Insight on the News
“Instruments” of Peace?
“Instruments of security and freedom for the nations.” That is how Pope John Paul II described soldiers attending Mass in St. Peter’s Square. The religious service was for members of armies from 24 countries and was held in connection with the Roman Catholic Church’s Holy Year. The pope told the soldiers: “Your strength is necessary for the welfare of your fellowman, for the security of your fatherland, for the common good of national and international peace!”
What a change this is from the attitude displayed during the early centuries of our Common Era, as revealed even by church history! For example, the Swiss Catholic publication Orientierung says of the patron “saint” of France, “Saint” Martin, (316-397 C.E.): “That this highly renowned saint of Western Christianity resigned from military service out of Christian conviction, considering being a soldier and a Christian at the same time incompatible, has always been embarrassing to Catholic theology. This fact—either deliberately or undeliberately—has simply been kept quiet.” Allegedly, “Saint” Martin said to Roman Emperor Julian: “I am Christ’s soldier; I am not allowed to fight.”
Rather than urging his followers to engage in temporal warfare, Jesus Christ encouraged them to ‘continue to love their enemies.’ (Matthew 5:44) The apostle Paul indicated the Christian’s position toward participation in earthly conflicts when he wrote: “The truth is that, although we lead normal human lives, the battle we are fighting is on the spiritual level.”—2 Corinthians 10:3, Phillips’ The New Testament in Modern English.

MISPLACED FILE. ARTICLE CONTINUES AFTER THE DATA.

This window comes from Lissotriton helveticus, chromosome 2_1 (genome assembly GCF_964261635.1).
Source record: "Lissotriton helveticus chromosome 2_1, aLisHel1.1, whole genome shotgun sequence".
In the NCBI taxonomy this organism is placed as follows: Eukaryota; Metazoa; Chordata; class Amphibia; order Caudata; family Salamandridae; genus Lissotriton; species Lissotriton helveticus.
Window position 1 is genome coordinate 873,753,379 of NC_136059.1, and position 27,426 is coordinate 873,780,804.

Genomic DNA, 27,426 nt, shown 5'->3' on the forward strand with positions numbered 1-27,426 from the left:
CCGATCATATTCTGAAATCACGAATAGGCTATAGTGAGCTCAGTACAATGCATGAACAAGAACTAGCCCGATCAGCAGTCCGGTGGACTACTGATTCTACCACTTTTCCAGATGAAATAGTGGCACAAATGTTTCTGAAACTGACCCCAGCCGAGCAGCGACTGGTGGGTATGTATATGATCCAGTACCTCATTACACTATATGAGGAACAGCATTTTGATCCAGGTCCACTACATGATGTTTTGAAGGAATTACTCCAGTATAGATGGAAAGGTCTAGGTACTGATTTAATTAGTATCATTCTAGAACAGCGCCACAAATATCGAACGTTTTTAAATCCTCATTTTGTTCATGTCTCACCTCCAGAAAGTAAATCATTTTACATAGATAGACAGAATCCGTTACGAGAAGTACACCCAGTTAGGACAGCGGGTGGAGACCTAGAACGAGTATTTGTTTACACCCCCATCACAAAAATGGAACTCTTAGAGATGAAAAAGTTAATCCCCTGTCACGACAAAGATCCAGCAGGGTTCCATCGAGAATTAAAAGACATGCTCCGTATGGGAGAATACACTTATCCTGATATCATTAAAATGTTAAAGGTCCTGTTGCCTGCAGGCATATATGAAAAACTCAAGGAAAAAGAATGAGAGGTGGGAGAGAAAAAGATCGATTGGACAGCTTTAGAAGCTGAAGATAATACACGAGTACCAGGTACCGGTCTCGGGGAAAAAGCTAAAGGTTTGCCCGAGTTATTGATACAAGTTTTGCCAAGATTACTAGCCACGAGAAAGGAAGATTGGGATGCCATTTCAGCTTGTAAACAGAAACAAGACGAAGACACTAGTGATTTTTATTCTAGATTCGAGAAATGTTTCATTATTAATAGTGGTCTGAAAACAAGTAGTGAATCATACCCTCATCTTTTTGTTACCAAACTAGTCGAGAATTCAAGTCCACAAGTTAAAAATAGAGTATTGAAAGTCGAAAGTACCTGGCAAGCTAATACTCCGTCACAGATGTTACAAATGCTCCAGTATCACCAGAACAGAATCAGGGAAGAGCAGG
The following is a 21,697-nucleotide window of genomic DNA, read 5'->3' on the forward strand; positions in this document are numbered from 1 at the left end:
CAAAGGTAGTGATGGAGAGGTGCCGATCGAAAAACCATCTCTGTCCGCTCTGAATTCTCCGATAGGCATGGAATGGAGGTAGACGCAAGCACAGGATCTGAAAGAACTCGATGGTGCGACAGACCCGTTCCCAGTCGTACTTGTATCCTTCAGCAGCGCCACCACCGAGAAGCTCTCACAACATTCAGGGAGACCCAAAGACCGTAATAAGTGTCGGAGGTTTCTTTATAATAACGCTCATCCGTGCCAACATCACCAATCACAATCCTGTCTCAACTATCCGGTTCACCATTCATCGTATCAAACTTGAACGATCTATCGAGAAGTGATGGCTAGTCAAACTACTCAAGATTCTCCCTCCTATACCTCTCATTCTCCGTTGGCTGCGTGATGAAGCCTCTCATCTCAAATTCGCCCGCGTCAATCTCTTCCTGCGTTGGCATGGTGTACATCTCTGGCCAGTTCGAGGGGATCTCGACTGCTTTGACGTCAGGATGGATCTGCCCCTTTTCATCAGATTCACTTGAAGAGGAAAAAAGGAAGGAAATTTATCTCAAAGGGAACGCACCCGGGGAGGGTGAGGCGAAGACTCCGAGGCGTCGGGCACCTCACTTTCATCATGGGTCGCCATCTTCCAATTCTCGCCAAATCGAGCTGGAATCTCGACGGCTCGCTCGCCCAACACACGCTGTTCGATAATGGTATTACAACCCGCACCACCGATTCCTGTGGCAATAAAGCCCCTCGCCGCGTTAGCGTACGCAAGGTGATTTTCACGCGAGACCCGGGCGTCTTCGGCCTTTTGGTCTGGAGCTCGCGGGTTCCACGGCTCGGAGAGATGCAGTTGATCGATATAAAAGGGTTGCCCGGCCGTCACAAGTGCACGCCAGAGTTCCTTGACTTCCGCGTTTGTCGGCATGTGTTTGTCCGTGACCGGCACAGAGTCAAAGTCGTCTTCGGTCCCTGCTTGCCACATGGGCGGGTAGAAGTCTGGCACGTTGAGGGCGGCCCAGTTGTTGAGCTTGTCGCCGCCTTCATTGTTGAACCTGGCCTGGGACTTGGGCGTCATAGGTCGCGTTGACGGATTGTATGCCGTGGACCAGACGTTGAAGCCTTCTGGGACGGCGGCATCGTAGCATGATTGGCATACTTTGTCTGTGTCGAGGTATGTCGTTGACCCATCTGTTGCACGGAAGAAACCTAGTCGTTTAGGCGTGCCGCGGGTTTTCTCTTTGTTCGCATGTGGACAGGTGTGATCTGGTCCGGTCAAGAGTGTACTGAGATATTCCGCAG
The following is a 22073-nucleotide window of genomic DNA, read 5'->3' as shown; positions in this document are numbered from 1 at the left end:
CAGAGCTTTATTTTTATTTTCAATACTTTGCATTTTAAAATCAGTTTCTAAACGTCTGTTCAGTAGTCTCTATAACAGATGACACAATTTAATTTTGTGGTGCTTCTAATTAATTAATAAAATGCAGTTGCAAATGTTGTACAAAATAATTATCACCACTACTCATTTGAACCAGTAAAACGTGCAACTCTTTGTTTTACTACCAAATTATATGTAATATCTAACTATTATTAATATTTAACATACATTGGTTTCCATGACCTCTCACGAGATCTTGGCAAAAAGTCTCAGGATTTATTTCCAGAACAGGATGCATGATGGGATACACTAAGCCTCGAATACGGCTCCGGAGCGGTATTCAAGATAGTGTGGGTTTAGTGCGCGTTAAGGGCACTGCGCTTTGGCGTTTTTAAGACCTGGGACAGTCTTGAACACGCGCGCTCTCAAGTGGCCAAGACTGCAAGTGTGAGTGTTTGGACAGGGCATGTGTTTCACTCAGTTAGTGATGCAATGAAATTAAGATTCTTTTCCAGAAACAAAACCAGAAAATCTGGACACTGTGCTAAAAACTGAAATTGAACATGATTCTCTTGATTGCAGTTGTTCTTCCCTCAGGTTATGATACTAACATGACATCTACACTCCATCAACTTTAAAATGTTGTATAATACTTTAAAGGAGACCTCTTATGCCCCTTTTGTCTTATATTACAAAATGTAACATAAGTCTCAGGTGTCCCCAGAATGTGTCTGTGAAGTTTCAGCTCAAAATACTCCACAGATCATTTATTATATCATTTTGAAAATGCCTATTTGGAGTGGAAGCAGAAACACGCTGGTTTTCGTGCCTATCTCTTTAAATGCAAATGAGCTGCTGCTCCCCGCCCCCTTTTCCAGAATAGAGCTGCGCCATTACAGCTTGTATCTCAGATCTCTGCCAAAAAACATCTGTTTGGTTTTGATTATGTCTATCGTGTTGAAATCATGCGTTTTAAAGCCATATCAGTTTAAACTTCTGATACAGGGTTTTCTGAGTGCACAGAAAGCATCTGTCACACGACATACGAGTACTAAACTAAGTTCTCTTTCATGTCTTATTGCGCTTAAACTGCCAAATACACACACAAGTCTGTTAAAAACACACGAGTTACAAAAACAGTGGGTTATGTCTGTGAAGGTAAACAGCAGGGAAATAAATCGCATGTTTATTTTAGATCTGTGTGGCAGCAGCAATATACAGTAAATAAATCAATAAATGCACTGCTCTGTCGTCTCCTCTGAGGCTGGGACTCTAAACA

Famine now stalks masses of people across a wide belt of north-central Africa and is leaving great misery and the death of millions in its wake. But it was generally unknown that between 1958 and 1961 drought, floods and infestations turned China’s poor harvests into severe food shortages. For the first time, officials of mainland China recently acknowledged that more than ten million of her inhabitants died during that four-year famine. Associated Press writer Jeff Bradley quotes The State Statistical Bureau spokesman, Xu Gang, as saying that during those years “over 10 million people” experienced unnatural deaths “due to both man-made factors and serious natural disasters.”
Efforts to cover up the facts notwithstanding, famine’s death toll for this century cannot be hidden. All of this adds to the powerful fulfillment of Jesus’ prophecy concerning ‘the sign of his presence and of the conclusion of this system of things.’—Matthew 24:3.
“What Is Happening in Our Society?”
So often today, violence strikes at the most unexpected times and places. For example, the peace of an early Sunday afternoon in a Sydney suburb was shattered suddenly when rival “bikie” gangs armed with shotguns, rifles, knives, clubs, screwdrivers and chains waged open warfare on one another. When the battle ended about 15 minutes later, six members of two motorcycle gangs and a 14-year-old female bystander lay dead. At least 20 others had been injured, some seriously.
A question that is being asked by many people in Australia and the rest of the world was well summed up in The Australian of September 3, 1984: “What is happening in our society?” Individuals who are “taught by Jehovah” know the answer. (John 6:45) What Australia recently witnessed is just one frame in a long reel of continuous acts of violence seen worldwide since the year 1914. No place on earth is immune to the deadly touch of violence. The Bible points to such things as evidence that mankind is living in “the last days.” True to the prophetic Word of God, we now see an “increasing of lawlessness” and a society plagued with people who are “without self-control, fierce, without love of goodness.”—Matthew 24:12; 2 Timothy 3:1-3.